Today’s software landscape resembles increasingly a tower of Babel: Systems are built using many different languages, combining server-side and client-side languages, scripting and systems programming languages, general and domain specific languages, all glued together with a hefty amount of XML. The advantage of this approach is that each individual language can be tailored to a specific application domain. Its disadvantage is that the necessary amount of cross-language glue can make applications cumbersome to write, deploy, and maintain. An alternative is offered by scalable languages, which can be used for many different applications, ranging from small scripts to very large systems. An important aspect of a scalable language is that it itself is extensible and malleable. It should be possible to define very high-level libraries in it, which act in effect as specialized domain specific languages. The advantages of this approach is that it leads to more regular system designs, gives better static checking, makes applications easier to deploy, and increases their reliability. In this talk I’ll describe the design principles of the Scala programming language, which has scalability as its primary design objective. Scala combines lightweight syntax with strong static checking on a Java-compatible platform. It encourages the embedding of domain-specific languages as high-level libraries. I discuss how Scala affects systems design and discuss its suitability for large scale industrial deployment.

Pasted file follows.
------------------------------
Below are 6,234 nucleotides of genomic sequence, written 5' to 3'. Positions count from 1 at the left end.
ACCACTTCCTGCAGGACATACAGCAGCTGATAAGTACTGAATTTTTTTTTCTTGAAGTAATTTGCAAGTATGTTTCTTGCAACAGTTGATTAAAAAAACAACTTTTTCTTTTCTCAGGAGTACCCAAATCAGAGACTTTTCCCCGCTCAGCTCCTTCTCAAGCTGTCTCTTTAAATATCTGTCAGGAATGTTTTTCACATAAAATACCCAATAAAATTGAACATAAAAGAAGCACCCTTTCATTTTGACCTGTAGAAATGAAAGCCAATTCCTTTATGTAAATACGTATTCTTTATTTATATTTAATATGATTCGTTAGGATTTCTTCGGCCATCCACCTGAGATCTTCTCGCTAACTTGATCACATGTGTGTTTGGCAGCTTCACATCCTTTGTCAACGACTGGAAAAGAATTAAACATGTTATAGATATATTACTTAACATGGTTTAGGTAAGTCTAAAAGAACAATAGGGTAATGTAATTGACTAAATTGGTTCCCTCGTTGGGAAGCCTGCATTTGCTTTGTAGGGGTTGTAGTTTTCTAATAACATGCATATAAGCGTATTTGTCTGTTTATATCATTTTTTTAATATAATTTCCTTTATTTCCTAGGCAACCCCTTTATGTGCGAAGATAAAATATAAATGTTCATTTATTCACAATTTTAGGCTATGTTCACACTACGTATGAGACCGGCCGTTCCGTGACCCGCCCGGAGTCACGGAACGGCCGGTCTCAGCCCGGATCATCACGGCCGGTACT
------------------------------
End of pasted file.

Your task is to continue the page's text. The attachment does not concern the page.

Martin Odersky is a professor at EPFL in Lausanne, Switzerland. His research interests focus on programming languages, more specifically languages for object-oriented and functional programming. His research thesis is that the two paradigms are just two sides of the same coin and should be unified as much as possible. To prove this he has experimented with a number of language designs, from Pizza to GJ to Functional Nets. He has also influenced the development of Java as a co-designer of Java generics and as the original author of the current javac reference compiler. His current work centers around the Scala programming language, which unifies FP and OOP while staying completely interoperable with Java and .NET.